Documentary Shows Need for College Top Brass to Take Sexual Assault, Public Safety Seriously

Published: February 19, 2015

Last week I viewed a screening of “The Hunting Ground,” which is a documentary on sexual assaults at U.S. institutions of higher education scheduled for release in late February.

The film is an exposé that features interviews of campus rape survivors and their families. The victims who reported what happened to them to campus officials experienced disbelief, apathy, victim-blaming, harassment and retaliation by classmates and the administrators responsible for institutional Title IX and Clery compliance. The filmmakers claim that many U.S. colleges and universities downplay and deny sexual assaults on campuses so that crime statistics will be low and public approval will be high.

As a journalist who has been covering sexual assault both on college and K-12 campuses for quite some time now, I was impressed with the film. Its claims and research seem to echo what those of us involved in campus public safety and victim advocacy have known for years: that the urge to sweep sexual violence under the rug is extremely strong.

There were some things, however, that I wish the film had covered. Primarily, I would have liked them to discuss just how difficult it is to investigate claims of sexual violence. I would have also liked for more administrators to have been featured so we could get their side of the story. It should be noted, however, that the film makers claim most of the administrators from the colleges implicated in the film were not willing to go on the record regarding the topic of campus sexual assault.

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RELATED: How to Investigate Campus Sexual Assaults

These concerns aside, “The Hunting Ground’s” criticism of college administrators seems to bolster, albeit in an indirect way, what those of you involved in campus public safety frequently say off the record: that many top-level administrators seem to ignore, or at the very least discount, your pleas for greater support for things like Clery and Title IX compliance, as well as for campus public safety in general.

This is not to say that there hasn’t been progress. There has. Campus police and security professionals have done a much better job recently of garnering administrator and C-suite support. To a great extent, these efforts have been helped by the U.S. Department of Education’s expanded investigations of higher ed’s handling of sexual assault claims. That being said, “The Hunting Ground” is a clear indication that campus public safety professionals are still often perceived as whiney problem children.

So how can campuses address this challenge? First and foremost, the chief/director/vice president of public safety must report to an administrator very high up on the campus food chain and have the necessary respect and authority to implement change. With this position, public safety can hopefully convey the critical importance of Title IX and Clery compliance, which would lead to the increased respect for victims of all crime, including those of sexual assault.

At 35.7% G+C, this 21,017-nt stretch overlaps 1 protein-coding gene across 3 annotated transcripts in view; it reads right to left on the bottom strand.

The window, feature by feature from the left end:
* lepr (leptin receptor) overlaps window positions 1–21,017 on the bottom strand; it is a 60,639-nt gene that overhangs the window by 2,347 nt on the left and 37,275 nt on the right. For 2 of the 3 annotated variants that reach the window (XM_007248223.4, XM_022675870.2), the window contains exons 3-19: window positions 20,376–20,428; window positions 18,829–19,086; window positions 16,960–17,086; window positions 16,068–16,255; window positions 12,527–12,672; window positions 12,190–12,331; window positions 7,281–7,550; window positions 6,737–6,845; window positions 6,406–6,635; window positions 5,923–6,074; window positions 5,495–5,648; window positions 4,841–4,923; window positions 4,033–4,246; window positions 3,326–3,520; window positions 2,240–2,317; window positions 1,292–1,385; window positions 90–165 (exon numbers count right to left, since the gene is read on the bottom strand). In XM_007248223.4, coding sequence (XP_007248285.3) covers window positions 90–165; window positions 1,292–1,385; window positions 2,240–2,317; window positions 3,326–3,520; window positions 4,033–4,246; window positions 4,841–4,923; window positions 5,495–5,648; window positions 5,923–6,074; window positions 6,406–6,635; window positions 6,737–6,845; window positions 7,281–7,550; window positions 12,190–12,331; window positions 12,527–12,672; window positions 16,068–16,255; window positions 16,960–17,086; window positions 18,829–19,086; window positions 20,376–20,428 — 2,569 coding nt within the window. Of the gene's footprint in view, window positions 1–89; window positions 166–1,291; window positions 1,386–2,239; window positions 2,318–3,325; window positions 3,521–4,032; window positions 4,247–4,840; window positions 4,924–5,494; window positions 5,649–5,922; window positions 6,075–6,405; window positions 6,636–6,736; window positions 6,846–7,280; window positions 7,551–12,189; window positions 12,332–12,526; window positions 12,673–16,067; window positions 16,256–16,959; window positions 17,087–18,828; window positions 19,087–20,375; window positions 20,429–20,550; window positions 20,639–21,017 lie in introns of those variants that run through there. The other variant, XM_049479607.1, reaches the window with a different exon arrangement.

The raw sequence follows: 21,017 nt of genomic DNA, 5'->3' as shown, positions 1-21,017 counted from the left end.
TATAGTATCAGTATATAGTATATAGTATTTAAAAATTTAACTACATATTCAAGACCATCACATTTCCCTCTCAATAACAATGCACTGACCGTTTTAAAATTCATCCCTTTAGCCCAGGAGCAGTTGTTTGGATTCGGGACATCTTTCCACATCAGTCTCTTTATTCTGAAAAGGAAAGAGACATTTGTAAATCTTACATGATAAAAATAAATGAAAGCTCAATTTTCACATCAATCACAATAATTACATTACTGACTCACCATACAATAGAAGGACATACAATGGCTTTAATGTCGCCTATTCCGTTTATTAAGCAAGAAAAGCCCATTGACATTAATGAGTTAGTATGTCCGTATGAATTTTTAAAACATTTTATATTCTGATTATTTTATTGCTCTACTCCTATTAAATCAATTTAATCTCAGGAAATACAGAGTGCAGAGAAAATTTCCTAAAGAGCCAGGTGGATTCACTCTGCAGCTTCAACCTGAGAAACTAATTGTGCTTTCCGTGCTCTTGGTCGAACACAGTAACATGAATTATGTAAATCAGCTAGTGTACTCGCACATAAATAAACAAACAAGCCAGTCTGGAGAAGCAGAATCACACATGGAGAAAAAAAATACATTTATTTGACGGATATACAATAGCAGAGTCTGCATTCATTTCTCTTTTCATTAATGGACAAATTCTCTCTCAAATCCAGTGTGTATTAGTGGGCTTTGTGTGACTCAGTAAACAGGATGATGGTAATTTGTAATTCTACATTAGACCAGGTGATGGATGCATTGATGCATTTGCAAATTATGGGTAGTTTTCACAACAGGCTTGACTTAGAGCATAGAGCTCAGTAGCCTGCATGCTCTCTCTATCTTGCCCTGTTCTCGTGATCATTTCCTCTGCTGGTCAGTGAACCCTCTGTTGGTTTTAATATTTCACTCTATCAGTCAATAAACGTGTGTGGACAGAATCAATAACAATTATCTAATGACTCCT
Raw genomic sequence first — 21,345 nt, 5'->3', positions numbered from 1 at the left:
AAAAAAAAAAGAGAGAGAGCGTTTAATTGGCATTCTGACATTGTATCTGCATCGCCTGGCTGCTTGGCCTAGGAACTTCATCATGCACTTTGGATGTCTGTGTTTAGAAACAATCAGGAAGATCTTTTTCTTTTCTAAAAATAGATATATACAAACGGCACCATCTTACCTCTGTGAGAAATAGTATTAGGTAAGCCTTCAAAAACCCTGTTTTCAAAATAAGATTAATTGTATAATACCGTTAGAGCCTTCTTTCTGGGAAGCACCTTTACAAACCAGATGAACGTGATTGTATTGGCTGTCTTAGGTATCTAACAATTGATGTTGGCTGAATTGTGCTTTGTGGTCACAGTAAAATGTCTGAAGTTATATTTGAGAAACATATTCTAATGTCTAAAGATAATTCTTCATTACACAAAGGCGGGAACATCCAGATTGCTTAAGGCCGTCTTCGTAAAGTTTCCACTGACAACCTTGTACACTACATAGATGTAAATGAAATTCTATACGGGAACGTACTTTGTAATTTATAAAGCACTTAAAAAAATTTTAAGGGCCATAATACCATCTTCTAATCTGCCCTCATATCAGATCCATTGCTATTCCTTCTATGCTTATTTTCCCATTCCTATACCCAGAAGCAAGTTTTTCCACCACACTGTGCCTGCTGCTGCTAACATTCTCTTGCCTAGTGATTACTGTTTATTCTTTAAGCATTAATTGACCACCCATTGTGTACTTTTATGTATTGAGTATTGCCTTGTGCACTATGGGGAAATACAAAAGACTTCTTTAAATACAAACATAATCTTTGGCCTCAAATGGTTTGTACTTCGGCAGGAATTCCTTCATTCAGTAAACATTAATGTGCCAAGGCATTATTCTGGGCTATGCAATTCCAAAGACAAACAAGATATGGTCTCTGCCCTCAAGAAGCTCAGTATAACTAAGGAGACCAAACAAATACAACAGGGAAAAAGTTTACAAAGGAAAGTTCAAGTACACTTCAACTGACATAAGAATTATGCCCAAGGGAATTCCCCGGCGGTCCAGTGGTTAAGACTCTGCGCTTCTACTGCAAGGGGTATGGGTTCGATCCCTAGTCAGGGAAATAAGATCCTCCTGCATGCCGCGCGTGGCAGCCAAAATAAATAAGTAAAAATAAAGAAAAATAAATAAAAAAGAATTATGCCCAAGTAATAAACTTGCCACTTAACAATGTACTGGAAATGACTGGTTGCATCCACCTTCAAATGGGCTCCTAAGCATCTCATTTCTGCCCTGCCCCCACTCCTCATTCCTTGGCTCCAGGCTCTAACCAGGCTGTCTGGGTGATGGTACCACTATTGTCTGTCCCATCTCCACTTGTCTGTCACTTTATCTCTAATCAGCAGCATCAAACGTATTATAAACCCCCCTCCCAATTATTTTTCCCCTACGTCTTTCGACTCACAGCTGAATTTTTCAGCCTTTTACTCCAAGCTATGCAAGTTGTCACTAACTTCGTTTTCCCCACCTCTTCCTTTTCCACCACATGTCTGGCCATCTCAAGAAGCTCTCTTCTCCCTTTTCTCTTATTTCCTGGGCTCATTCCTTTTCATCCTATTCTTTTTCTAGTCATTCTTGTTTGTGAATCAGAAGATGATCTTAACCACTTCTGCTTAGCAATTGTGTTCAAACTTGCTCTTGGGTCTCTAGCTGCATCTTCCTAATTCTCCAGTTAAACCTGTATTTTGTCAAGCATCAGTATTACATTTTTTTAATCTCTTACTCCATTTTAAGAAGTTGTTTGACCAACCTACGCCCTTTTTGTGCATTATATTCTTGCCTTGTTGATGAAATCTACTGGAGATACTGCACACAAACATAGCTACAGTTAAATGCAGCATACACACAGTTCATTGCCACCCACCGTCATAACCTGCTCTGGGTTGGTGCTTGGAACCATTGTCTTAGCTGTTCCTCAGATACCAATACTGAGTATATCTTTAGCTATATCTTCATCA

RELATED: Dept. of Ed Releases Finalized Rules for College Compliance with the Violence Against Women Act

Public safety and security practitioners must also be involved in more high-level planning meetings, community meetings, construction design meetings and other meetings involving local agencies, HR, IT, faculty, residence life and more.

Of course, with public safety’s access to someone like the university president, it might be tempting to just accept the status quo, which, until recently, has been to deny or downplay the fact that there is a sexual assault, and Clery and Title IX compliance problem on campus.

As the public safety chief/director/vice president, however, you must maintain your independence and moral compass. As the representative for public safety and security, you are the one who most likely will have to ask the uncomfortable “what if” questions. Campus top brass must be willing and able to address and even embrace the discomfort and awkward moments that you might cause. Not doing so could pose huge problems for an institution down the road, especially now that the general public will have a better understanding of the issue and their rights under Title IX.

With the release of “The Hunting Ground” in late February, prospective students and their parents will now understand that a low number of reported sexual assaults is a sign of an unsafe campus. More of them will also know that they can report their concerns to the Department of Education, setting in motion a whole chain of events that could damage your institution, not to mention tell the rest of the world that you let a victim down during her greatest time of need.

Will your college or university be ready to address these concerns now that there is so much more awareness?

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